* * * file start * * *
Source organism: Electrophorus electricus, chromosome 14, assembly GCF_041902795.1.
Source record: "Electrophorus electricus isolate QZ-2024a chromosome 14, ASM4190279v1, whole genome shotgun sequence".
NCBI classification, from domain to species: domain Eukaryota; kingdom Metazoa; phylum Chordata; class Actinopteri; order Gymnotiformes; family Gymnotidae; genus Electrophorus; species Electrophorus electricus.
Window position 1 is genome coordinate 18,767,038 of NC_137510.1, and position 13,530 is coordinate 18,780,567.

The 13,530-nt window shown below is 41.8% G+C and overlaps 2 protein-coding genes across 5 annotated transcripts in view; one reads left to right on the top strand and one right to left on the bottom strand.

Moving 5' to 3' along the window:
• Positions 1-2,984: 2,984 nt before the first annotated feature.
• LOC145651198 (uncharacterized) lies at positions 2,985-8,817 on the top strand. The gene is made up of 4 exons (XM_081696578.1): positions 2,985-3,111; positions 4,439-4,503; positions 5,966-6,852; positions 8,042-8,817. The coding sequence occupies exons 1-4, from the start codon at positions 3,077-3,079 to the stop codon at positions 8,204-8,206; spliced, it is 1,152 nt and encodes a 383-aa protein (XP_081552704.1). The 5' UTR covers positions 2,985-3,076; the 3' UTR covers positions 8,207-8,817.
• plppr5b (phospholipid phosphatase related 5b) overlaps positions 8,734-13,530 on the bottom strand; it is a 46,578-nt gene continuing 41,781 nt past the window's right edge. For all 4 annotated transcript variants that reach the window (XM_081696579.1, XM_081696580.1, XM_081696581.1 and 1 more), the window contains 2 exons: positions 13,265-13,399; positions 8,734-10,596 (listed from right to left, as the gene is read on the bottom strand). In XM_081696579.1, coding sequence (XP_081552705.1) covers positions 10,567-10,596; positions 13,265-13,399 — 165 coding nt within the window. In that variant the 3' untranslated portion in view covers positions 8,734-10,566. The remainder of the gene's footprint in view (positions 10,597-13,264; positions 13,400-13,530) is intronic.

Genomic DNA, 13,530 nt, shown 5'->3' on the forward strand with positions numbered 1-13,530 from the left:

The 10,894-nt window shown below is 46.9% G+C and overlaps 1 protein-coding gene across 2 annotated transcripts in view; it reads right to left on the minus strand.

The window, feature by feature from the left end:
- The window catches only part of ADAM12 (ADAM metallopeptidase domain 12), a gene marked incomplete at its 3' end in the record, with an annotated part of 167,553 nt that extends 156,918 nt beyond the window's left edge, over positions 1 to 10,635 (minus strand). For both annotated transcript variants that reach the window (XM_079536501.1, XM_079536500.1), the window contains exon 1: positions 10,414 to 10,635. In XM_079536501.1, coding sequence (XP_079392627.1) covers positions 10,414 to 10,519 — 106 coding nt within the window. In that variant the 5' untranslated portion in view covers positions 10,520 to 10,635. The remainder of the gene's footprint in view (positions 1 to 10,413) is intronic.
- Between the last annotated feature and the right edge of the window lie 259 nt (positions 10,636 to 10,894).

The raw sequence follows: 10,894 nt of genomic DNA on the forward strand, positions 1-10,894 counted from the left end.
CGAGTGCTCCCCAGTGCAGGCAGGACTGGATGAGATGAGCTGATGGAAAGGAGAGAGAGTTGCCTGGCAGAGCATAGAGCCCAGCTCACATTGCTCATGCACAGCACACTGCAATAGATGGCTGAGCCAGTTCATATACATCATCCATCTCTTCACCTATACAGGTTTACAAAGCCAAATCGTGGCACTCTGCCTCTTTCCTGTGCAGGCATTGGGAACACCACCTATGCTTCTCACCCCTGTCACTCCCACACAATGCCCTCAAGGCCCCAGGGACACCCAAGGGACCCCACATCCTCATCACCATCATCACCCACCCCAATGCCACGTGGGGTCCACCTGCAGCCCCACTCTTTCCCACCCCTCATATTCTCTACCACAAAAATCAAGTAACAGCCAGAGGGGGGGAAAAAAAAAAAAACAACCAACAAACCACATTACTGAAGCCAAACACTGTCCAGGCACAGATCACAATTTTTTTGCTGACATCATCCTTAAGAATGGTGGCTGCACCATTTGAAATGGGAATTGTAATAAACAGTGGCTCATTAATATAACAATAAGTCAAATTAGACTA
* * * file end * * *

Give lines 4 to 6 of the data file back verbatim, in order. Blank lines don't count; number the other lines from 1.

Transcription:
Window position 1 is genome coordinate 18,767,038 of NC_137510.1, and position 13,530 is coordinate 18,780,567.

The 13,530-nt window shown below is 41.8% G+C and overlaps 2 protein-coding genes across 5 annotated transcripts in view; one reads left to right on the top strand and one right to left on the bottom strand.

Moving 5' to 3' along the window: